# Semiconductor Physics

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1 Semiconductor Physics Motivation Is it possible that there might be current flowing in a conductor (or a semiconductor) even when there is no potential difference supplied across its ends? Look at the image below: Now, in case 1, there is some electric current flowing through the wires as the switch is ON. But, what about case 2 where there is no switch and thus, no potential difference? Is there any current flowing through the wires in case 2? Actually, there are a lot more phenomena going on inside the conducting material which shall modify our answer. These very concepts cover the physics of the semiconductors used in the manufacturing of diodes and transistors and other important electronic devices and are thus presented in this module. Apart from this, the following module the anomalous effects of magnetic fields and electric fields and their interference and the relationship between material and their conductivity.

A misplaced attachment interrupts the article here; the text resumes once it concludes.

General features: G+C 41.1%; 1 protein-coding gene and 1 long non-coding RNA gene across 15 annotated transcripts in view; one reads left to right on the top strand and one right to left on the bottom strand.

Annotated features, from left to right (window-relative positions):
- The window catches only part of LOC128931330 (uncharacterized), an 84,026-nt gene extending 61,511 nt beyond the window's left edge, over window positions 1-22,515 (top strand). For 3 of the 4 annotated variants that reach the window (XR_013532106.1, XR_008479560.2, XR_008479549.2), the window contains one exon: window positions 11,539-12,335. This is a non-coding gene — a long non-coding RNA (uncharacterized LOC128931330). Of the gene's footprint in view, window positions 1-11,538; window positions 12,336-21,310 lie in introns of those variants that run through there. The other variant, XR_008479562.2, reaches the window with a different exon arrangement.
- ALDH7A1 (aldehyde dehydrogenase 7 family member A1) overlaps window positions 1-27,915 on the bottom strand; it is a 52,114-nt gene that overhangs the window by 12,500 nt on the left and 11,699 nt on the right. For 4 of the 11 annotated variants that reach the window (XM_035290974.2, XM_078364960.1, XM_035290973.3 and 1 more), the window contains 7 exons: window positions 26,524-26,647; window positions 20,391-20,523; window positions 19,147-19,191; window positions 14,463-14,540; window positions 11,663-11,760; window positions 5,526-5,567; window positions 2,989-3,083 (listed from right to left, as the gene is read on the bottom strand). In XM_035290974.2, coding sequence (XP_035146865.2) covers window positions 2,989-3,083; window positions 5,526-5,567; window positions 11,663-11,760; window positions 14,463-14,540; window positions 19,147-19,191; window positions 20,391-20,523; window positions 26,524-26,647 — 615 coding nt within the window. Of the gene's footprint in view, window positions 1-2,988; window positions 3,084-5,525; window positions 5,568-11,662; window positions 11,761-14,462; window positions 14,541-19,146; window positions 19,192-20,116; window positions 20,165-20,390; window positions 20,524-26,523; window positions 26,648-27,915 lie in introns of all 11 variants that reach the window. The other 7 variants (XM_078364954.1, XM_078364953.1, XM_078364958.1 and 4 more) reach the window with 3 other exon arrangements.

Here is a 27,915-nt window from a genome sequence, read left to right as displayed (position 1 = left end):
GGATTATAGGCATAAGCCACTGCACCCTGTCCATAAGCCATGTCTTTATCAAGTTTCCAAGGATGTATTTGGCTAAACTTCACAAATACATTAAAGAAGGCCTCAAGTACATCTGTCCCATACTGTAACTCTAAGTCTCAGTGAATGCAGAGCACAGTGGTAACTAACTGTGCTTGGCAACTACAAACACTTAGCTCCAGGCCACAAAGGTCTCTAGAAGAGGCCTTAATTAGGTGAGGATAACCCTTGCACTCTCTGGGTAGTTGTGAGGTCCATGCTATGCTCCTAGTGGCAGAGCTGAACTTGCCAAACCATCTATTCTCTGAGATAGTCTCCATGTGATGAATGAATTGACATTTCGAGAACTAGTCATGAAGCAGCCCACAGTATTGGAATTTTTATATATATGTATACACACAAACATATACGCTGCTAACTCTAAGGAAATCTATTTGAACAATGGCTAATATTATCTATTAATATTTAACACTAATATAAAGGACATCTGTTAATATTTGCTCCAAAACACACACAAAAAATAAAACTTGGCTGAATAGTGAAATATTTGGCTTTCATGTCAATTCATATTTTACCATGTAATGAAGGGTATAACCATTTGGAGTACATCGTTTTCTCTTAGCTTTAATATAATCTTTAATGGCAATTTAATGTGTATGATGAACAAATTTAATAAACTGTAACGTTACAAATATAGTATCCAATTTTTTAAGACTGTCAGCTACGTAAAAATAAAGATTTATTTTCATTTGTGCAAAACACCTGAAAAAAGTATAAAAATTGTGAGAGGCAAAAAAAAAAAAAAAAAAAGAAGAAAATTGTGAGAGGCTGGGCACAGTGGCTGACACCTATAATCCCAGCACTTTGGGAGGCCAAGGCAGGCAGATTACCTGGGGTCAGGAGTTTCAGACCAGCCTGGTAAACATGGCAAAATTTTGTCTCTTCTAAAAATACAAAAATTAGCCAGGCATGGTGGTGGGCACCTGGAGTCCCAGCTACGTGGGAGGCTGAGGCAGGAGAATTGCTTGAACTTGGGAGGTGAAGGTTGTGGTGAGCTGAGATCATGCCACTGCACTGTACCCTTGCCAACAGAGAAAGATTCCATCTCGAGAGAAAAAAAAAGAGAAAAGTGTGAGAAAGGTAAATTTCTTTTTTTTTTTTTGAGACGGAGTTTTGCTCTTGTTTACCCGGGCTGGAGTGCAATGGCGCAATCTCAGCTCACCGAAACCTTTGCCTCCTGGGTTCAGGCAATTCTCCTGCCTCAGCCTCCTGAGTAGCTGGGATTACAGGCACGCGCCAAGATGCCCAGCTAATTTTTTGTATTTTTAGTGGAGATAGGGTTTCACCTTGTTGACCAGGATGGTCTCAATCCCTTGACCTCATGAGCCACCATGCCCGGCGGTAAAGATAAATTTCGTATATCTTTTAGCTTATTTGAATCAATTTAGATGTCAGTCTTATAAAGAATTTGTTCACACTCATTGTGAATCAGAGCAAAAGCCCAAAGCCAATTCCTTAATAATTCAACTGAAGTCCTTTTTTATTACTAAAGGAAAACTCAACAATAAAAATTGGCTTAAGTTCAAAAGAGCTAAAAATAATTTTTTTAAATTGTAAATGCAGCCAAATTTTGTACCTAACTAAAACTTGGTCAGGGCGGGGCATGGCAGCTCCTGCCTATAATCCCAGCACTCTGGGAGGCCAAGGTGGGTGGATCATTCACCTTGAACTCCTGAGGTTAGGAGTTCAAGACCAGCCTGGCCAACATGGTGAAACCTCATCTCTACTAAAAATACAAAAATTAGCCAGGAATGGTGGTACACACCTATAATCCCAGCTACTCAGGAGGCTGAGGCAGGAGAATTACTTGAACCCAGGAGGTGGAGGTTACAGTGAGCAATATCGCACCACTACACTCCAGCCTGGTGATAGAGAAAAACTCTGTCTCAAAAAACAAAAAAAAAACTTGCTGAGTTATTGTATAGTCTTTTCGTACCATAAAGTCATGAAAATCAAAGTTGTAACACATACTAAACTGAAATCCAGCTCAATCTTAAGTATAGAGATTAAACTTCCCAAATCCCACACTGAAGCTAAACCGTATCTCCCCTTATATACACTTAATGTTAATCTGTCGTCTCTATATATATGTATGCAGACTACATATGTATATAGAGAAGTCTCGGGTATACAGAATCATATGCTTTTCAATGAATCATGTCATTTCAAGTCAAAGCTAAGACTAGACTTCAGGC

2 Learning Objectives This module uncovers the phenomenon underlying semiconductor physics and deals in the quantitative study of the nature of semiconductor devices. After this module, you should be able to: 1. Study principles articulating charge carriers and solve their numerical values. 2. Justify the need for the existence of extrinsic semiconductors. 3. Formulate concepts such as drift velocity, Hall Effect and diffusion in extensive detail. 4. Appraise the above concepts so as to refer to them while studying devices. Suggested time 5 hrs Prerequisite Basic physics Charge Carriers The conduction of electricity in solid substances takes place with the help of atomic particles, referred to as charge carriers. These charge carriers are basically free electrons which move through the bulk of solids and transfer electric charge from one region to another. As per the convention of potentials, the electrons move from a region of lower potential to a region of higher potential and hence, the direction of current is reverse of that of electron flow. Let us now look at the physics behind generation of free electrons and other charge carriers in a semiconductor. At 0 K, there is no thermal energy in molecules and hence electrons remain in the valence band.